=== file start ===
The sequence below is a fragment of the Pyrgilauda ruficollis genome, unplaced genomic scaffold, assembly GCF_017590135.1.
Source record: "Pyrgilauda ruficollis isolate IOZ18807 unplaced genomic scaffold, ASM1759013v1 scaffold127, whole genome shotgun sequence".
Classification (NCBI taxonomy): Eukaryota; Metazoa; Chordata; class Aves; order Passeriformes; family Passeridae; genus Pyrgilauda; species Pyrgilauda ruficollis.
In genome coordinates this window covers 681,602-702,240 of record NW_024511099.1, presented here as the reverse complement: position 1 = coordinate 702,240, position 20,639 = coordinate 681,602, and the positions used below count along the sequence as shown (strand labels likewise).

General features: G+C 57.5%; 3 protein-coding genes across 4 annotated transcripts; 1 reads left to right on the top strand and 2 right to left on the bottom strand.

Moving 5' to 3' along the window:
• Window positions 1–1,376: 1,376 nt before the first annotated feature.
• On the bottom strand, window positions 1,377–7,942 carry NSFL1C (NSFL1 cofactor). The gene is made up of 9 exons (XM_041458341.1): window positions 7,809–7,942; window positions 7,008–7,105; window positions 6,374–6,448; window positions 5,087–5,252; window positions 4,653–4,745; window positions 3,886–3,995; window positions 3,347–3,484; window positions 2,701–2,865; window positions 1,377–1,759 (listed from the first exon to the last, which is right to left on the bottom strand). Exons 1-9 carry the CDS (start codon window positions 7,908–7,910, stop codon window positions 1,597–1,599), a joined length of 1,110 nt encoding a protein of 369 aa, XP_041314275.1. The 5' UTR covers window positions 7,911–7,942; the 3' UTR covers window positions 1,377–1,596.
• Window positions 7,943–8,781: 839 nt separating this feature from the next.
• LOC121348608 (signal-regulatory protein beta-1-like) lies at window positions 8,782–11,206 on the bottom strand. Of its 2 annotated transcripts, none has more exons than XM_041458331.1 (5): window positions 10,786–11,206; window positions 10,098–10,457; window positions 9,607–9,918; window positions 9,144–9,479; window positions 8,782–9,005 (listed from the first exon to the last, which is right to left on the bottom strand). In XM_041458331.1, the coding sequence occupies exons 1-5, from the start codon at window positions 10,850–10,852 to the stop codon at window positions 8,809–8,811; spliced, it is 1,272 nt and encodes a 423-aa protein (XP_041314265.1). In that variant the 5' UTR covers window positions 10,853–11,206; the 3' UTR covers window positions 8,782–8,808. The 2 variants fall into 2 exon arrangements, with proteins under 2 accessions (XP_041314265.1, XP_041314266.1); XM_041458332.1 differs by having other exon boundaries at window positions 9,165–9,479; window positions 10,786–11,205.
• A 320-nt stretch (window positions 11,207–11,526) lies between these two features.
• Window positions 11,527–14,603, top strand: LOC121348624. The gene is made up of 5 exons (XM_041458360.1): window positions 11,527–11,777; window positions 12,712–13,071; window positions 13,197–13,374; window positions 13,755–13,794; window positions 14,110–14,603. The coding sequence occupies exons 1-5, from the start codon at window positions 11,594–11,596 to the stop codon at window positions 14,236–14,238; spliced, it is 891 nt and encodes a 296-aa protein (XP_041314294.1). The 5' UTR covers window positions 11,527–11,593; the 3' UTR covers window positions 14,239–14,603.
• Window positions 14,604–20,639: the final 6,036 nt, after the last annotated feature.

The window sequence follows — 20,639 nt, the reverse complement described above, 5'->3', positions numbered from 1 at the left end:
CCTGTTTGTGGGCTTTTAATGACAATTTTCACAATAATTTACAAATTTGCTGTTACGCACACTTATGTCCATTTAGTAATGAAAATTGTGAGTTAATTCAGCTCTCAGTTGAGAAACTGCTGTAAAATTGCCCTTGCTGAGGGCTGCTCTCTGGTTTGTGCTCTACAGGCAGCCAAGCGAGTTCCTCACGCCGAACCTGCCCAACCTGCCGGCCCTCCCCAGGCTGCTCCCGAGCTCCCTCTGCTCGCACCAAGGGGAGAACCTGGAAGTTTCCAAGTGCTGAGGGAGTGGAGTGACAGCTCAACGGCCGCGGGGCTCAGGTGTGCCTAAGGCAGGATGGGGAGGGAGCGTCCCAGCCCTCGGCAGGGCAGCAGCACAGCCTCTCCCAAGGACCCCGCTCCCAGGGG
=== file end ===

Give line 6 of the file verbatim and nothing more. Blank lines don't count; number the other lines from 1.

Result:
Moving 5' to 3' along the window: